Longwell: We have always taken the safety of our employees and compliance with industry regulations extremely seriously. The Ardmore Distillery uses many of the same traditions and equipment that were used when production first started in 1898. We are committed to a program of renewing our traditional wooden washbacks to maximize the flavor production, while many other distillers have moved to stainless steel. We firmly believe that the flavors evident in Ardmore Traditional Cask are in some part due to the traditional production methods we employ during malting, mashing, fermentation, distillation and maturation.
BIG: Several of the Ardmore Distillery employees were recently honored by Tom Flocco, president and CEO of Beam Global Spirits & Wine, the supplier of Ardmore. For example, awards were presented to three generations of Grant employees, for their combined 100 years of service. It’s rare to find that kind of service to a company these days. Why do you think the Distillery has been able to retain employees for that length of time?
Longwell: At the heart of the Ardmore Distillery lies the passion of dedicated employees and their commitment to upholding quality methods of traditional distilling. The Grants represent three generations of their family that are faithful in maintaining Ardmore traditions. As a family, they help illustrate the fact that Ardmore is steeped in a tradition that not only brings about a great tasting single malt whisky, but also creates family heritage. Beam Global Spirits & Wine regularly honors employees who stand out as extraordinary examples in bringing the company’s vision of Building Brands People Want to Talk About, to fruition.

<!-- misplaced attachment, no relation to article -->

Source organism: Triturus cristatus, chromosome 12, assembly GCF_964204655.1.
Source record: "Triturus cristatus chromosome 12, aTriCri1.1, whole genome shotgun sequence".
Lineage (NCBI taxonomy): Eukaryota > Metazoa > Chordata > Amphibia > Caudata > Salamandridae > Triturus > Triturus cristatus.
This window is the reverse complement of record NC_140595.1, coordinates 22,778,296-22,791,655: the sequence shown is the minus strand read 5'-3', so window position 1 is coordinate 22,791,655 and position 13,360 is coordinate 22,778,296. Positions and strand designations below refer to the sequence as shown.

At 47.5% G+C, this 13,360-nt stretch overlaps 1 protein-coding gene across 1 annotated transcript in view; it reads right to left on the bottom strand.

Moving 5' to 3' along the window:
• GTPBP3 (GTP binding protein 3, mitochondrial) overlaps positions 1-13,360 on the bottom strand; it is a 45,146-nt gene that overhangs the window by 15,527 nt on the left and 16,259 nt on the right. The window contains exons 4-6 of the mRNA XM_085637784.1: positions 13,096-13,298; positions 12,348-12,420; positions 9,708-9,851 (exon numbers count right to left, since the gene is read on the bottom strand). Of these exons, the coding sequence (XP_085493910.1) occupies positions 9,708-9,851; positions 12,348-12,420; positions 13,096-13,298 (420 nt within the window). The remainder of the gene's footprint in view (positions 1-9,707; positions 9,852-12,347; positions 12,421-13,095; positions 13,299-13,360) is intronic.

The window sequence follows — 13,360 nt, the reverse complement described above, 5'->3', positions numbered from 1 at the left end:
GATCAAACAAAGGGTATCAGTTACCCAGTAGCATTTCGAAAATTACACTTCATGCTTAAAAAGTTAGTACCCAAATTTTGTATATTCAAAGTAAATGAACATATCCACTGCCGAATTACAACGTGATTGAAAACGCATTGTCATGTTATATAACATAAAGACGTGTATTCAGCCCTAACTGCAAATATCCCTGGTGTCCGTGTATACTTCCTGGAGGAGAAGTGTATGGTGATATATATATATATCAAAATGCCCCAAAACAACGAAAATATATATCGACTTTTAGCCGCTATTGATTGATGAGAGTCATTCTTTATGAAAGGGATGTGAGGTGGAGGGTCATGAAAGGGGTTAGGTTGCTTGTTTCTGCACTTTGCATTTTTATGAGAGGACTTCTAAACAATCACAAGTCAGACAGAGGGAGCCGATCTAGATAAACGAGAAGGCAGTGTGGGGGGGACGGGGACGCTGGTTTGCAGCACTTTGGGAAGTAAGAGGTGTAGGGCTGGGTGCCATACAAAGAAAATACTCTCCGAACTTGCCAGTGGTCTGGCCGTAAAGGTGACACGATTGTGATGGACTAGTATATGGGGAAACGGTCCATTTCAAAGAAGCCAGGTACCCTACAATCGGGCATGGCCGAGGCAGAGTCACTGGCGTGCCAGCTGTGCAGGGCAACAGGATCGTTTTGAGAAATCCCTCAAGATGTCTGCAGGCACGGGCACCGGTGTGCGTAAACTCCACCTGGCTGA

BIG: Ardmore Traditional Cask was released in the U.S. in March, the first single malt whisky from Ardmore widely available in the U.S. The Single Malt category seems to be growing in popularity. To what do you attribute this increased interest in Single Malts; what makes them unique, as compared to other types of Scotch whisky?
Longwell: There definitely has been a surge of consumer interest in the U.S. market for high-end premium whiskies - the single malt sub-category saw 13% growth in 2007 alone. On a global scale, growth is also strong as popularity of single malts is on the rise in emerging markets. For example, Taiwan saw almost 40% growth last year. Single malt whisky is the uniquely distilled spirit from one particular malt whisky distillery. The flavors tend to be fuller and more distinctive than those apparent in blended Scotch whisky. These are created by mixing a range of single malt whiskies with lighter grain spirits. For many years Ardmore was produced solely as the “fingerprint malt” for the internationally renowned Teacher’s Highland Cream Blended Scotch whisky, providing a substantial percentage of that blend’s full flavor.